By the Fall of 2014, the conflicted entered a static phase in which the Ukrainian army and the separatists fought protracted artillery duels punctuated by occasional assaults for control of strategic positions. Chief amongst them were Luhansk and Donetsk International Airports, both barely held on to by Ukrainian government forces. But after a particularly devastating bombardment in September, Ukrainian Defense Minister Valery Gelety wrote on Facebook that Luhansk had been struck by a “tactical nuke”. After this panicked claim, the Gelety later clarified: “In particular, the forces of the Russian Federation made two strikes with self-propelled mortar 2S4 “Tulips” in Luhansk airport. It is for this reason that our military had to leave. The blows were so powerful that they “completely destroyed the building from the fifth floor to the basement.”

He further pointed out that 2S4s were capable of firing nuclear projectiles, and claimed the Russians were testing out their “new equipment” in Ukraine. (Russian media mocked him, pointing out the 2S4s had been developed in the 1970s). Gelety said: “If it were not for the Tyulpans, we could have been holding the airport for months and nobody would have ousted us from it.”

160 kilometers to the West, the battle for Donetsk International Airport raged on for 240 days. Again, 2S4s were moved into position. Ukrainian nationalists operating in the rebel-held claimed to have exploded a mine or IED under one 2S4, preventing it from joining the attack. But in January 2015 the 2S4s launched a heavy bombardment which caused the terminals in the airport to literally collapse onto their foundations. The ensuing tank attack finally forced Ukrainians to withdraw on January 21st.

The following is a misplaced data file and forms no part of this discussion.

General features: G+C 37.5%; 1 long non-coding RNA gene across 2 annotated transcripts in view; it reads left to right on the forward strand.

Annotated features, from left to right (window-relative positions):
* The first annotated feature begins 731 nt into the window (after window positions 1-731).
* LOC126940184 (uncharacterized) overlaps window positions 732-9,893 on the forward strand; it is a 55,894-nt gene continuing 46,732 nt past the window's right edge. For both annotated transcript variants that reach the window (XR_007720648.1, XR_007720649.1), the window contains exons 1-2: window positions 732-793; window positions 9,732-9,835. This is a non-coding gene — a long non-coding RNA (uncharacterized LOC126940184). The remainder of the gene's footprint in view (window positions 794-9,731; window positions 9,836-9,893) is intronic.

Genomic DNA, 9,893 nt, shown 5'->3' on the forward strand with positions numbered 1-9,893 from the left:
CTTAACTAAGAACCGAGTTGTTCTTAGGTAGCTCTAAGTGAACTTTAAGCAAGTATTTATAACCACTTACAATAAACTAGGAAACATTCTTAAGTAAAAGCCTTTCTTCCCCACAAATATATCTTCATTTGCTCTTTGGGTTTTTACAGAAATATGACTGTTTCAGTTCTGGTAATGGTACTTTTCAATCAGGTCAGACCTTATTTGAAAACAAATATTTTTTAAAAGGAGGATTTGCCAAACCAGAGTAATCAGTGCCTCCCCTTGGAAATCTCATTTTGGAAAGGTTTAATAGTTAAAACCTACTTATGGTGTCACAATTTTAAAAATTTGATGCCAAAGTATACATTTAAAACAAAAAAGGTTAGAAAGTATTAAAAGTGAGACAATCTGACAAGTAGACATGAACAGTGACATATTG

Once again, the 240mm mortars had a tremendous psychological impact as well as physical one—and incited intense discussion in the media.

Artillery and Ethics
No Western army today operates tube artillery as large-caliber as the M240/2S4. But that is simply because they instead rely upon aircraft using precision-guided munitions often heavier than the M240’s 282-lb shells to destroy heavy fortifications, such as JDAMs (which vary in weight from 500 to 2,000 lbs.). There are also large rocket artillery-systems such as the 227mm M270 MRLS used by the US Army. On this basis, some Russian and Syria commenters argue that Western forces have frequently employed heavier, higher-tech ordnance and that the M240/2S4 are no different than any other weapon of war.

This ignores the context in question. Accurately targeting a 240mm mortar against an identifiable military position, such as fortifications on the Suez canal or a mujahidin cave in Afghanistan, though still gruesome in effect, is not the same as saturating them in an urban area with a heavy civilian population, like Homs or Beirut. A strike from such a massive shell can plunge through reinforced roofs and easily kill or injure all of the occupants in an apartment building, even if they are in “safe” cover. As Conroy observed when he encountered a 10 by 15 meter large cellar packed with 300 female civilians in Homs: “The cellar was a haven for these women and children but it wasn’t a bombproof shelter. A direct hit from a 240mm mortar would kill all of them.” Furthermore, the use of cluster munitions which explode indiscriminately over a wide area will leave behind a deadly legacy of unexploded sub-munitions outlasting the war itself.